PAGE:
I can see that this book is the spiritual ancestor of Lev Grossman’s The Magicians. Minus the man-whore scene. It differs from The Magicians in the way the character’s apathy is shown. Ellis literally shows us the things Clay does. He travels around LA in a stupor, home on Christmas break from college. He sees things and experiences. But the neat thing is that I still sensed his desperation, his need for contact and to feel, to break away from the decadence of his teenage life. Grossman took the opposite approach; the reader knows what Quentin feels. Regardless, both writers made successful portrayals of walking pieces of shit.
One other note: I have the same thought on reading this as I did Margaret Atwood’s The Handmaid’s Tale. Both writers used simple syntax and grammatical construction. So much so that the book just drones.
<satire>It is a lot of monotony without any break and without any spark to life and life is boring and then my friends show up in their new Mercedes and where is my coke dealer but I would rather go out with my girlfriend but instead we go home and sit on her bed smoking pot. </satire>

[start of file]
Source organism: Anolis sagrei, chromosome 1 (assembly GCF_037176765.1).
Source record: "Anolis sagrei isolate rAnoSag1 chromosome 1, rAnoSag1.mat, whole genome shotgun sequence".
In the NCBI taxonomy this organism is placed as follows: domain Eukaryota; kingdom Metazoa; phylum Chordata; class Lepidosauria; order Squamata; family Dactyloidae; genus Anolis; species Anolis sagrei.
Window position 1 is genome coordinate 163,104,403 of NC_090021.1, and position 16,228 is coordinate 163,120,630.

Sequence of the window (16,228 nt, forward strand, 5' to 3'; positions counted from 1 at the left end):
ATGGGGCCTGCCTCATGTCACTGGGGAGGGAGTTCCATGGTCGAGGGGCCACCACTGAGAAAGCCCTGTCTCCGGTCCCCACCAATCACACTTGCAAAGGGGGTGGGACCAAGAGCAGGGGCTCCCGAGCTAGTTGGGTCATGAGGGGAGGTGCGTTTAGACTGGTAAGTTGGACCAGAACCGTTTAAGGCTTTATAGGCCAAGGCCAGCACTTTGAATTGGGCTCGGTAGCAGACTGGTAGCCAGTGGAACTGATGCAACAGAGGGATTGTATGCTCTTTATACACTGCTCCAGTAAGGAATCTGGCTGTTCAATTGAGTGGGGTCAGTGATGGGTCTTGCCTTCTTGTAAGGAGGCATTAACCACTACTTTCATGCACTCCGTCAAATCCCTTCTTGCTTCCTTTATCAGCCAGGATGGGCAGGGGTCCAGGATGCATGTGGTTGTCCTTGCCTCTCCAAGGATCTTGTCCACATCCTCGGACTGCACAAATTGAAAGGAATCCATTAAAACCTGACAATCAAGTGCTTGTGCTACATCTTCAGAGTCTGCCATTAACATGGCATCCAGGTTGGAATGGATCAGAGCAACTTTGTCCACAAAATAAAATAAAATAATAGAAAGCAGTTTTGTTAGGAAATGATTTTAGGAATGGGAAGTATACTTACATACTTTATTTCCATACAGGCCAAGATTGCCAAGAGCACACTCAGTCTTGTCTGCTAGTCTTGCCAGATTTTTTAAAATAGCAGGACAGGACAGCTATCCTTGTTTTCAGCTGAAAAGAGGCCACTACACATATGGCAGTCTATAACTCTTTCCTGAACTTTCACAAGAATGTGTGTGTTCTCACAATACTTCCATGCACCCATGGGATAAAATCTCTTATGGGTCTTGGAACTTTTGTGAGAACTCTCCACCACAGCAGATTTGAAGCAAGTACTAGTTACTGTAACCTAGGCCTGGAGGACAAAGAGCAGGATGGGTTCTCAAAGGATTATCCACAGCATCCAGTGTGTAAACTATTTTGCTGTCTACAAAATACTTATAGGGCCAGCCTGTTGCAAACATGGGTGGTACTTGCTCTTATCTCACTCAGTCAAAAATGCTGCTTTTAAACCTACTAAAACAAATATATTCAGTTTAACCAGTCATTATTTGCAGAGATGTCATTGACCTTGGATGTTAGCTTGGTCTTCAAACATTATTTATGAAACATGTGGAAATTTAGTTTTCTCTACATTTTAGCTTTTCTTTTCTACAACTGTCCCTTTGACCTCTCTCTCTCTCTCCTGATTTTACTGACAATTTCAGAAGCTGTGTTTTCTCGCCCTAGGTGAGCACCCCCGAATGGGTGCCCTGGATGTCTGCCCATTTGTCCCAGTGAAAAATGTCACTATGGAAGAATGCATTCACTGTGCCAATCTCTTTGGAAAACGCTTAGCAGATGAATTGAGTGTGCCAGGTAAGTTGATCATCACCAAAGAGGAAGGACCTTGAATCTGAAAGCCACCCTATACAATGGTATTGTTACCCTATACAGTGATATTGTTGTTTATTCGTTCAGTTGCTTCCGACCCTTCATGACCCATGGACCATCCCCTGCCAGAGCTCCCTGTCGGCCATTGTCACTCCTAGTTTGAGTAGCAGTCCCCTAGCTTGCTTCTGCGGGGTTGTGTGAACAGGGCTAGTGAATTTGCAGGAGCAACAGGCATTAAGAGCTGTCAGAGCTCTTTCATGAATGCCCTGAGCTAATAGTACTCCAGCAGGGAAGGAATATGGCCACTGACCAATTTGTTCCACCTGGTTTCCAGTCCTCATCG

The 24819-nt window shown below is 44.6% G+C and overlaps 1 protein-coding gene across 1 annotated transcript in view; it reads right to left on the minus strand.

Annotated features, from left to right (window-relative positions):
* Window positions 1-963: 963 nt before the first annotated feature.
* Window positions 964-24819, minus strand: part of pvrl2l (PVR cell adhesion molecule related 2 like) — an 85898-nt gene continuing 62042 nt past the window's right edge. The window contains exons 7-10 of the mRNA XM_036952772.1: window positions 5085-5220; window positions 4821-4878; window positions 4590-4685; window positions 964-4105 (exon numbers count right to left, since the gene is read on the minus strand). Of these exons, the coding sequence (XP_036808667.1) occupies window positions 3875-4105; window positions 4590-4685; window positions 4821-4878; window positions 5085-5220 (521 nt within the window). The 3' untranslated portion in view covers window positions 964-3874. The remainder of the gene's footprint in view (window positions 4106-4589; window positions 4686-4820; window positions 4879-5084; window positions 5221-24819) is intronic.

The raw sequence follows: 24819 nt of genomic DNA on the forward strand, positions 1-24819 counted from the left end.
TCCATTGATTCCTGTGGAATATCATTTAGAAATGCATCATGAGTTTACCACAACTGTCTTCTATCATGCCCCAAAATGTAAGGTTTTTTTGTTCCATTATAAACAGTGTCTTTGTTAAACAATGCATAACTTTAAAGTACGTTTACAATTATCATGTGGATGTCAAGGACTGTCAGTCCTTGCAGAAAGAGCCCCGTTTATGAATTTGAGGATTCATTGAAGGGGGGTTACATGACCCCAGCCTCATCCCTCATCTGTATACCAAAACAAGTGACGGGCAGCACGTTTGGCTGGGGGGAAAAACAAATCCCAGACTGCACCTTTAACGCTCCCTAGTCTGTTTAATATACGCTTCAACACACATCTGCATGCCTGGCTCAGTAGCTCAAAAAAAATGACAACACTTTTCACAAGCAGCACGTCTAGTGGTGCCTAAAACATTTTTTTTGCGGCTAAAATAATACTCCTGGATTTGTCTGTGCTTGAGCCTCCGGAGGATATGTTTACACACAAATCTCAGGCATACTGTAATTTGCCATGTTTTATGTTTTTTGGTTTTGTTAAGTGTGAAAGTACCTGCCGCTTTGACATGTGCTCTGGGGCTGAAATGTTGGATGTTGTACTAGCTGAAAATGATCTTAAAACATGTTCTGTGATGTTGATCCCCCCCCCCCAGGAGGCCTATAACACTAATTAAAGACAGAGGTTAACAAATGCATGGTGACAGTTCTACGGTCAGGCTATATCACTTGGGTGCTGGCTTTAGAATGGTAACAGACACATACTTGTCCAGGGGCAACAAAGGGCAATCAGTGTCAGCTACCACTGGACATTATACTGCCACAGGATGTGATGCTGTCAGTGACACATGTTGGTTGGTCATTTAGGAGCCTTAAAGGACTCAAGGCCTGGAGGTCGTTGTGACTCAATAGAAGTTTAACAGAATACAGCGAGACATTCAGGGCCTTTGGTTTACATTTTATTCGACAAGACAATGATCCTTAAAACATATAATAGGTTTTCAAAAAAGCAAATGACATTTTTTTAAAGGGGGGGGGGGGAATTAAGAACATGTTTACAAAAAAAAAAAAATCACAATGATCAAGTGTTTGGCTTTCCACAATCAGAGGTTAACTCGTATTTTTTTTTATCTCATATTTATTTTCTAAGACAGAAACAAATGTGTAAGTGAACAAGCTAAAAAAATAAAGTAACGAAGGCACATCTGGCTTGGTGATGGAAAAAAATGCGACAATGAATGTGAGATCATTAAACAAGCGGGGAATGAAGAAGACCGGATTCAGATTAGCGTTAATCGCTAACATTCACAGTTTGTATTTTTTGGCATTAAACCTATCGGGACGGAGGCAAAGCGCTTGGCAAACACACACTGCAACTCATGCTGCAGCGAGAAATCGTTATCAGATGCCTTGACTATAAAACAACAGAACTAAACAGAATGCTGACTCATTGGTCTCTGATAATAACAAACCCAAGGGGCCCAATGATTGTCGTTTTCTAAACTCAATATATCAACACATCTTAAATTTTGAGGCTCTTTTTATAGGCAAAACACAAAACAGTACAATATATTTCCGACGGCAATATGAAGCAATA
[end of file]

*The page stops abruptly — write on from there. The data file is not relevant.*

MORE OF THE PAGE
At the time, I had thought Atwood’s point was to make her character seem limited in terms of her intellect, enforced by the patriarchal society. But then I saw that it was actually Atwood’s writing style. I have not yet read Ellis’s other books (American Psycho and Imperial Bedrooms are next), so I will find out if this drone actually served to underscore Clay’s being inured to life or if that’s Ellis’s writing style.